7. The piano according to claim 6, wherein said delay time determination means includes a delay time determination table associated with each key.
8. The piano according to claim 6, wherein the predetermined delay times are relatively short for relatively large key depression intensities and relatively long for relatively small key depression intensities.
Description

This application is a continuation of application Ser. No. 08/406,842 filed on Mar. 22, 1995 now abn.

TECHNICAL FIELD

This invention relates a piano having a mechanism which controls electronic sound source, in addition to conventional mechanism which creates performance by striking strings.

BACKGROUND ART

Such a piano has been proposed which has an electronic sound source combined with acoustic piano. This realizes performance using the electronic sound source as well as normal piano play.

In the stated kind of piano it is known to provide a mechanism which prevents the action caused by key depression from being transmitted to hammers such that normal play sound that would be otherwise created by striking strings (hereinafter referred to as string striking-sound) is eliminated during performance using electronic sound source. Thus, string striking-sound is not generated during the performance using electronic sound source.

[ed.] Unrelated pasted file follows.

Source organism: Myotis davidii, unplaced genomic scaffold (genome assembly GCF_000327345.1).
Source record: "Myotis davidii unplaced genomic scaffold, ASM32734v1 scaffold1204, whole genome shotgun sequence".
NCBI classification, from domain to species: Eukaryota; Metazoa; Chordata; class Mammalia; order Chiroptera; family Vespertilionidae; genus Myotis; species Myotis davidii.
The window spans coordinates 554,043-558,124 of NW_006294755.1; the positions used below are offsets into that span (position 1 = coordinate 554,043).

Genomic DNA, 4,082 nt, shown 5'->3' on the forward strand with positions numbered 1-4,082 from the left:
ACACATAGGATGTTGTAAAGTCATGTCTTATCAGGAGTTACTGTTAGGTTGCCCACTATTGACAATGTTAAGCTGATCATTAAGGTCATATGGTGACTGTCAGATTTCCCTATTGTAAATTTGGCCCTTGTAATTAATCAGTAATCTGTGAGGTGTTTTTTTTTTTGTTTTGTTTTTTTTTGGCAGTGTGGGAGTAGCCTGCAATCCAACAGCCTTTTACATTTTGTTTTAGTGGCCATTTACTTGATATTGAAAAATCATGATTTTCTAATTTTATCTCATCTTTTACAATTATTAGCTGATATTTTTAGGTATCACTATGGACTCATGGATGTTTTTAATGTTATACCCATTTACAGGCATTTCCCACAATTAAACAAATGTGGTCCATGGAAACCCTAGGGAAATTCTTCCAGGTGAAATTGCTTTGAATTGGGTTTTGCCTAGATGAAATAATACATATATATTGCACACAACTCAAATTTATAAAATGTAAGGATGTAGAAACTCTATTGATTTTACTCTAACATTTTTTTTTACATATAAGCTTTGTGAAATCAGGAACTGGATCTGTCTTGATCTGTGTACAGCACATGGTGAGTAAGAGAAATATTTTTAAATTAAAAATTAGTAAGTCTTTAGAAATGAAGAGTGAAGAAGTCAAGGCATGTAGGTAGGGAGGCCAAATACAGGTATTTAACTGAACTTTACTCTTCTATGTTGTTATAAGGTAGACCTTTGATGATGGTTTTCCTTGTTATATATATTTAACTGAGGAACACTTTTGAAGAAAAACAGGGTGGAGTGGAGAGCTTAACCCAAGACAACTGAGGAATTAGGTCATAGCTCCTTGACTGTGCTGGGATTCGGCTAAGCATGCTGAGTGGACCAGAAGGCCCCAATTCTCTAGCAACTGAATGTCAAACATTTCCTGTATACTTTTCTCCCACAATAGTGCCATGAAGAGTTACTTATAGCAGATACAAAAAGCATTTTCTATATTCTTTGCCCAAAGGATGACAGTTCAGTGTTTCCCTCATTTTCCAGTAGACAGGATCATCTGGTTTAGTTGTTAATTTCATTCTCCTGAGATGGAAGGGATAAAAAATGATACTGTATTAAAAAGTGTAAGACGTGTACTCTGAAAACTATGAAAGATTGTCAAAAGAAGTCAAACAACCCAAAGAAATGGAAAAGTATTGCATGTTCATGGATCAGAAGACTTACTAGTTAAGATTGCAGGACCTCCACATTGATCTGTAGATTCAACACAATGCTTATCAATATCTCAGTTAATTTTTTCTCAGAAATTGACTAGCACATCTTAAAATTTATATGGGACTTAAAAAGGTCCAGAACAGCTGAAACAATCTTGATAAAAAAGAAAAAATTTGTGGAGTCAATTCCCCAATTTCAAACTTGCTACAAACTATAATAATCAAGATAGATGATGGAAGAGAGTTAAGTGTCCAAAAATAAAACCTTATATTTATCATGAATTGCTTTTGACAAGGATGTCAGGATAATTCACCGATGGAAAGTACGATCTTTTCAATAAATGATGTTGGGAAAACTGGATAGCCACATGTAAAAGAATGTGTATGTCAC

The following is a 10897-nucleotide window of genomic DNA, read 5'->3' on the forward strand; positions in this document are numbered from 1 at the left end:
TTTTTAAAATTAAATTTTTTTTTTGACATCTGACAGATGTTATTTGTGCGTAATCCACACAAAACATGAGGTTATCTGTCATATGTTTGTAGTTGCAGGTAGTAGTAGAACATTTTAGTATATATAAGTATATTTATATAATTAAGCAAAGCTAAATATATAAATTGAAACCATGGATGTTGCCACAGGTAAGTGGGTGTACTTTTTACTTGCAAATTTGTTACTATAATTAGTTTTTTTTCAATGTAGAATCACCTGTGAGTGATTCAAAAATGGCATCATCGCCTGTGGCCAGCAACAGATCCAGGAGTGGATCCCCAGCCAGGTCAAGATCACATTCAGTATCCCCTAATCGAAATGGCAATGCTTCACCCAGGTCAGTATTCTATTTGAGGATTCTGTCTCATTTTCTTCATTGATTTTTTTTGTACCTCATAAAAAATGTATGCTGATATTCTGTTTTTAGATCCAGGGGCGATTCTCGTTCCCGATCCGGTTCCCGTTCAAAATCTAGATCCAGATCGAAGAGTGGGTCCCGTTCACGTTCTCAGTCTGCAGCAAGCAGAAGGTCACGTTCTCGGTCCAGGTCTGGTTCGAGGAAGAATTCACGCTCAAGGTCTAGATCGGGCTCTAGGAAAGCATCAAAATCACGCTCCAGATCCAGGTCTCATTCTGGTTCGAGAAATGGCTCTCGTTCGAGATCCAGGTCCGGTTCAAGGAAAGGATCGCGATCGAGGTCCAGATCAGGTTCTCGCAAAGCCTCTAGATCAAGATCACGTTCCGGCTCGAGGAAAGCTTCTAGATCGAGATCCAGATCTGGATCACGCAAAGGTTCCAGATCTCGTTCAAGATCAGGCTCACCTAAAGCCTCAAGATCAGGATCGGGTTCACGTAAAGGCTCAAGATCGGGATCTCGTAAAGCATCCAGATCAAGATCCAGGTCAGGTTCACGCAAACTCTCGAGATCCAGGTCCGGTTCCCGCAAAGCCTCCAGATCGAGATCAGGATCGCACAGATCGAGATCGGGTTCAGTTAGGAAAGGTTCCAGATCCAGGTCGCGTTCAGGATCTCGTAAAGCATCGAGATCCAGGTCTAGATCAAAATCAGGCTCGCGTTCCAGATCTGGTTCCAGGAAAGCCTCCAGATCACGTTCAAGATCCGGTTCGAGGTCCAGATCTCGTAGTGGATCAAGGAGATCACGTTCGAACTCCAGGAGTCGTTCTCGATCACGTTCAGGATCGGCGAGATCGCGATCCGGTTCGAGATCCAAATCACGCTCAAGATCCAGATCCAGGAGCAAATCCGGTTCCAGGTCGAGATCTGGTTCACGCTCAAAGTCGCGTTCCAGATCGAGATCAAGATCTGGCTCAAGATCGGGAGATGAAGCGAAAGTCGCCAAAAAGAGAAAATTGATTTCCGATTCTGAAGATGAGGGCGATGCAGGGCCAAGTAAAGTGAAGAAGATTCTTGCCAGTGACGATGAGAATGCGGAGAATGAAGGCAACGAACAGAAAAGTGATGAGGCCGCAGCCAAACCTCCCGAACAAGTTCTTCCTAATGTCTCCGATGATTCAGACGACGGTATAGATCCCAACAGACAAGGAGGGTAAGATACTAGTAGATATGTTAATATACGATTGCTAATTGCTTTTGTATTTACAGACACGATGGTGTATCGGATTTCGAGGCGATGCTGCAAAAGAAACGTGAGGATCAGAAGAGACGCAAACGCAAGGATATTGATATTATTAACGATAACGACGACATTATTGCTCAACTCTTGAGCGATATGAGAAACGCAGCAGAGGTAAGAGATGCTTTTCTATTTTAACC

During the performance using electronic sound source, stepped shutters and first and second key sensors, provided below keys and on the main body of a piano, respectively, serve as detection means for detecting actions related to key depression and key release. The first and second key sensors are comprised of a pair of a light emitting element and light receiving element. When there is a blockage between these elements, on-signal is generated. When a key is depressed, the stepped shutter first eclipses the light path of the first key sensor, and then, with a specified interval of time, eclipses the light path of the second key sensor. The timing and the time lag of such light path blockage at the first and second key sensors are detected by control means operating to control electronic sound source. The control means then prepares, according to control program, performance data in the form of control signal and sends it to the electronic sound source. Consequently, play sound is generated at the electronic sound source.